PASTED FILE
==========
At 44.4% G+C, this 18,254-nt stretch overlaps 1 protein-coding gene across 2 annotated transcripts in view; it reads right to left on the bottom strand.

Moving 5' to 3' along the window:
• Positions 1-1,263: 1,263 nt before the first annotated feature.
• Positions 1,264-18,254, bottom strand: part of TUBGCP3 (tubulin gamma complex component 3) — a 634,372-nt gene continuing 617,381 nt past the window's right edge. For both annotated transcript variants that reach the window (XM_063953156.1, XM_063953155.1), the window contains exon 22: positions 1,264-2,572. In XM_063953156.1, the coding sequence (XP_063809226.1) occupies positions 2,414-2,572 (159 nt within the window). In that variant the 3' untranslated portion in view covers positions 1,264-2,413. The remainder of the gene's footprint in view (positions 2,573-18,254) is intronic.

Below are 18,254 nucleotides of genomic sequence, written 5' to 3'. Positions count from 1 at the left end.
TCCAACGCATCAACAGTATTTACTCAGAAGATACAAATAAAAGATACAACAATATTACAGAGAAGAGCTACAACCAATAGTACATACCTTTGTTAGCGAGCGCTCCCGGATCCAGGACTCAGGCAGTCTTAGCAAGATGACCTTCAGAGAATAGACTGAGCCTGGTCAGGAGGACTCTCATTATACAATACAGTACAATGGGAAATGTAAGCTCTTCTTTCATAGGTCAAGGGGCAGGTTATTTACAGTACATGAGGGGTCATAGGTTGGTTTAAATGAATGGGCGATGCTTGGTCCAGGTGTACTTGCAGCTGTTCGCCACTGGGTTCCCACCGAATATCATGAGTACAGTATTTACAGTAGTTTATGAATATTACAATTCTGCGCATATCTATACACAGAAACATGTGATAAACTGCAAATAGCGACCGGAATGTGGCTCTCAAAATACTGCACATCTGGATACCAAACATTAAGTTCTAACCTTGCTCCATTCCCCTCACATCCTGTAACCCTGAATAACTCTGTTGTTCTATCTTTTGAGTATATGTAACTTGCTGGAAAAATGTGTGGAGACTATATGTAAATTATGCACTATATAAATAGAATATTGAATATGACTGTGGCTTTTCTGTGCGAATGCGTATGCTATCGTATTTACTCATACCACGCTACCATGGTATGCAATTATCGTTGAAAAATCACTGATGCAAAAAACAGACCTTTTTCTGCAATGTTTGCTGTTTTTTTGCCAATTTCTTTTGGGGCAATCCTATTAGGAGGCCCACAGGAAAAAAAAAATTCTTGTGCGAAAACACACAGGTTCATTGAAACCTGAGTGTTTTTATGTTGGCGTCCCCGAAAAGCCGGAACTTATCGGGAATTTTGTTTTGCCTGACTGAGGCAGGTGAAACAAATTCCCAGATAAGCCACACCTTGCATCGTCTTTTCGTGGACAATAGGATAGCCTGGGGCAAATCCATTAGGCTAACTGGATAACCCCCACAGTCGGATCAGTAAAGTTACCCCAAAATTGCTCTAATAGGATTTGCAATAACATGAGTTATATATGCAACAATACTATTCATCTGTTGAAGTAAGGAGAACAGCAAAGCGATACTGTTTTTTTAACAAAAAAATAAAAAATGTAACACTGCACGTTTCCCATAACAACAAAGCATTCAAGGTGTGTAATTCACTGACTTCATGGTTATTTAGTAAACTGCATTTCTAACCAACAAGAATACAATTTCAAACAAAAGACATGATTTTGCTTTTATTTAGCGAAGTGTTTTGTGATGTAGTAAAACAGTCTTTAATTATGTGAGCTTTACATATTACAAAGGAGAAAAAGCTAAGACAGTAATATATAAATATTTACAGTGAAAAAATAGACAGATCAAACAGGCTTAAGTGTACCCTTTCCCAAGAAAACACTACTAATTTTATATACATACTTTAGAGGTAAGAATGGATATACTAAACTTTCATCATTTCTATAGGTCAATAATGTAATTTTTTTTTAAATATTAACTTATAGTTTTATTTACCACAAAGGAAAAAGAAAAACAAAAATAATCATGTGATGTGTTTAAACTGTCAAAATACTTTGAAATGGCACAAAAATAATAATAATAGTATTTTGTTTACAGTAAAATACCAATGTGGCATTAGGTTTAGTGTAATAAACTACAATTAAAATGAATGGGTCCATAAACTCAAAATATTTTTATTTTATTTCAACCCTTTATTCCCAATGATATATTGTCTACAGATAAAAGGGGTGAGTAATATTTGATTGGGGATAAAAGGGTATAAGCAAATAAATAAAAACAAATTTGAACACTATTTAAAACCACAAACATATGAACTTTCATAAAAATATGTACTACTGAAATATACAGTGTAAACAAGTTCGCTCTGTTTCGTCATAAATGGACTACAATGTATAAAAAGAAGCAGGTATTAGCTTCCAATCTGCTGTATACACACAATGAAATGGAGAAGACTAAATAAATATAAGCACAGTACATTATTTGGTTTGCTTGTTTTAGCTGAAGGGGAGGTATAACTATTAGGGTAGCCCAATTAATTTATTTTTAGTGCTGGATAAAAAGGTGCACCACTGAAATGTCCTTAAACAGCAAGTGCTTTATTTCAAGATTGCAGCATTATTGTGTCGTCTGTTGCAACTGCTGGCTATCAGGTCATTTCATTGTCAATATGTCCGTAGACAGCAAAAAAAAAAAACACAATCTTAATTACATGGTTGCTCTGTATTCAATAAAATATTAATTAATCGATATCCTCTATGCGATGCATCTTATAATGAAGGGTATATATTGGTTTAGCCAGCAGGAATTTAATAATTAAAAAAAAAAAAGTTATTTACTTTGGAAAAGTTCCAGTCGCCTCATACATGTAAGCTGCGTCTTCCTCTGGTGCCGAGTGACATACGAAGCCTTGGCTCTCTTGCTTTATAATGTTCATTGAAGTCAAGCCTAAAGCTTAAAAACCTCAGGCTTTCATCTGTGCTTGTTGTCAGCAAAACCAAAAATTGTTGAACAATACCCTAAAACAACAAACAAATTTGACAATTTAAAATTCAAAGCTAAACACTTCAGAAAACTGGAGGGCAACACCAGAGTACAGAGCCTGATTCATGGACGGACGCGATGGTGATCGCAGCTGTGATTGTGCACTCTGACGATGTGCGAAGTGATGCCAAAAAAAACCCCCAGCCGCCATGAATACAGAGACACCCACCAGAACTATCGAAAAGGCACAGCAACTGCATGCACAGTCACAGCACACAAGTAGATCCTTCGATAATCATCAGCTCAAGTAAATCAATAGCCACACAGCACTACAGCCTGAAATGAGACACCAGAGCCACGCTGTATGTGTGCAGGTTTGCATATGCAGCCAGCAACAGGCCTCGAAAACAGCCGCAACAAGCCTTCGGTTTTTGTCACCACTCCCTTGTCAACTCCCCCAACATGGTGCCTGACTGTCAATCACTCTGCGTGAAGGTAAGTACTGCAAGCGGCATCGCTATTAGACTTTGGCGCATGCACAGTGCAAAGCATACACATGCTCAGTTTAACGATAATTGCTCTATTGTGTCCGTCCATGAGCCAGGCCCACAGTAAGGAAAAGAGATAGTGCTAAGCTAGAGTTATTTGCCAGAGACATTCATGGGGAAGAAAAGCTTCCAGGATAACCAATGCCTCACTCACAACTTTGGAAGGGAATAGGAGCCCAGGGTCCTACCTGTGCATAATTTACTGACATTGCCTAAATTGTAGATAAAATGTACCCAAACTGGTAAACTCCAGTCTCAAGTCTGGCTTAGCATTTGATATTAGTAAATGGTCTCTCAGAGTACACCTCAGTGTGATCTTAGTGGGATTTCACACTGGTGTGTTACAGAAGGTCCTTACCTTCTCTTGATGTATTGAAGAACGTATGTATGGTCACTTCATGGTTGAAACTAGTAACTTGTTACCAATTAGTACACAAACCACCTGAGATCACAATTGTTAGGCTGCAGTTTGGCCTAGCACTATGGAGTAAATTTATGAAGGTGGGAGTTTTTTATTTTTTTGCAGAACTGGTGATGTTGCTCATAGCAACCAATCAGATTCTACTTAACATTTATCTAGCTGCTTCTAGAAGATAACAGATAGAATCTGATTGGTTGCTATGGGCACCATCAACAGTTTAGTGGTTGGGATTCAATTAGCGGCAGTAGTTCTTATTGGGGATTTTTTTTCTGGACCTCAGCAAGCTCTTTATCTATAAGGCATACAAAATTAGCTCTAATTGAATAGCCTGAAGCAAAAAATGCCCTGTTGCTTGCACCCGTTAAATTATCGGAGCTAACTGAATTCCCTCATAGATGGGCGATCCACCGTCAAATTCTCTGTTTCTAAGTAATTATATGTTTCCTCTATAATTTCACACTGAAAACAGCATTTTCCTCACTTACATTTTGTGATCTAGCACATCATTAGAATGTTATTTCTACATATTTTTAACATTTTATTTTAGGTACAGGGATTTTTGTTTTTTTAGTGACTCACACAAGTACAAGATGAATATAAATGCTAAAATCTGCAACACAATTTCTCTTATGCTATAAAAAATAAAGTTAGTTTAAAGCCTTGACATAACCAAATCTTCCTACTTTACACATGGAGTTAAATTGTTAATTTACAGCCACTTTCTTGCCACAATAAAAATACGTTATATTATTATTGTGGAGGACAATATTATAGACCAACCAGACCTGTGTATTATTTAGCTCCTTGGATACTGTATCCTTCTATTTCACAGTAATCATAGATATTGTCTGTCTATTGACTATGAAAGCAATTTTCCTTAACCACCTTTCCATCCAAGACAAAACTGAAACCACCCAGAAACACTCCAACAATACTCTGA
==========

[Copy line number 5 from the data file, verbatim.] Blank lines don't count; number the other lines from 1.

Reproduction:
Below are 18,254 nucleotides of genomic sequence, written 5' to 3'. Positions count from 1 at the left end.